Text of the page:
And while I am all in favor of reducing the stigma against people who are incarcerated, this seems to offer that benefit to the very few:

For roughly $75 to $127 a day, these convicts — who are known in the self-pay parlance as “clients” — get a small cell behind a regular door, distance of some amplitude from violent offenders and, in some cases, the right to bring an iPod or computer on which to compose a novel, or perhaps a song.

I think the thing that struck me most about the article is that even the National Sheriff’s organization seems to think this is unfair:

“It seems to be to be a little unfair,” said Mike Jackson, the training manager of the National Sheriff’s Association. “Two people come in, have the same offense, and the guy who has money gets to pay to stay and the other doesn’t. The system is supposed to be equitable.

But then again, I think we gave up the farce that the system was equitable a long time ago. California’s adoption of this pay to stay program just makes it all the more obvious.

Taking on Abstinence Only “Education”

Seems that last week’s report that abstinence only “education” programs are totally ineffective has emboldened some of ab-only’s opponents.

Earlier this week, Salon’s Broadsheet reported that the ACLU (full disclosure: where I will work this summer), Advocates for Youth, and SIECUS, hot on the heels of last week’s report, have sent a letter to the director of the US Department of Health and Human Services (HHS), warning him that if HHS doesn’t comply with federal law (which the groups claim abstinence only programs violate), they’ll file a lawsuit challenging the Federal abstinence programs. Salon tells us that the case would be based on:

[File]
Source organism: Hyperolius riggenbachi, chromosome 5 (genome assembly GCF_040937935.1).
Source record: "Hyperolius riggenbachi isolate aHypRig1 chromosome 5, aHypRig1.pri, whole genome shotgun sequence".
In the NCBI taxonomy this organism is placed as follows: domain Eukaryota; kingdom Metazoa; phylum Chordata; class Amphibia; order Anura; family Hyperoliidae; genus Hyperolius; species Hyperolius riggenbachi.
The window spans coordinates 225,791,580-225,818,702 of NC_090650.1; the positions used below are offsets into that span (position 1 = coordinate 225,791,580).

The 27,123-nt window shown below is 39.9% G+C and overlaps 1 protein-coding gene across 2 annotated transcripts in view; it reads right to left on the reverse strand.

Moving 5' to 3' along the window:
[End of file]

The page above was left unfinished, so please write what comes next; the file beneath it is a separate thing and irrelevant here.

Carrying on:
evidence that 1) many federally funded abstinence-only programs are filled with medically inaccurate information about condoms, HIV and other sexual health issues and 2) the programs have not proved to be effective in preventing teens from having sex.

But it’s not only the advocacy groups that are getting on the case now. Even the NYT is getting in on the action, though they did bury their editorial in the little-read Saturday paper. In their Editorial this morning, the paper writes:

Reliance on abstinence-only sex education as the primary tool to reduce teenage pregnancies and sexually transmitted diseases — as favored by the Bush administration and conservatives in Congress — looks increasingly foolish and indefensible.

I take issue with the fact that the Times is totally hedging here — these programs are not becoming “increasingly” foolish or indefensible. They always have been, but no one was willing to stick out their neck before this report came out and made support of abstinence only a losing game. I appreciate that the Times is helping make this an issue. But their “eh” language won’t help much.

The truth is, it’s on Congress now to defund these programs. Congress has been complicit in their expansion for too long (the Republican Congress, I might add). Now, led by Democrats and changing the priorities, this Congress needs to use the recent report as support for its decision to defund these programs and mandate real, comprehensive sex ed in all our schools.

Violence Against Abortion Clinics Up; Media Attention Still Nonexistent
April 27, 2007, 9:40 am
Filed under: civil rights, education, media, news, politics, reproductive justice, wingnuttery

Via WIMN’s Voices:

Yesterday, an explosive device was found at an Austin, TX women’s health clinic. A clinic that performs abortions, of course. The place was shut down, people evacuated, and even a portion of the highway roped off.

Oh, didn’t hear about it? Yeah, didn’t think so.

There’s a reason for that — the nonexistent (or trifling) media coverage of violence against women, particularly when such violence brushes up against politically touchy subjects like abortion.

With the exception of this short AP article (mainstream national media did cover the spree of abortion provider shootings in Buffalo, NY and bombings around the country in the 1990s. But that was ten years ago. One would particularly expect the news antennae to go up over this violence and attempted violence today, with the fear level ratcheted up and the 24-hr coverage of terrorism, war, and anything else violent or salacious.

So why is it that stories about violence against women and women’s health is being ignored? Is it the politics? Or just a sense that because we don’t make a big deal out of it, the news machine doesn’t have to?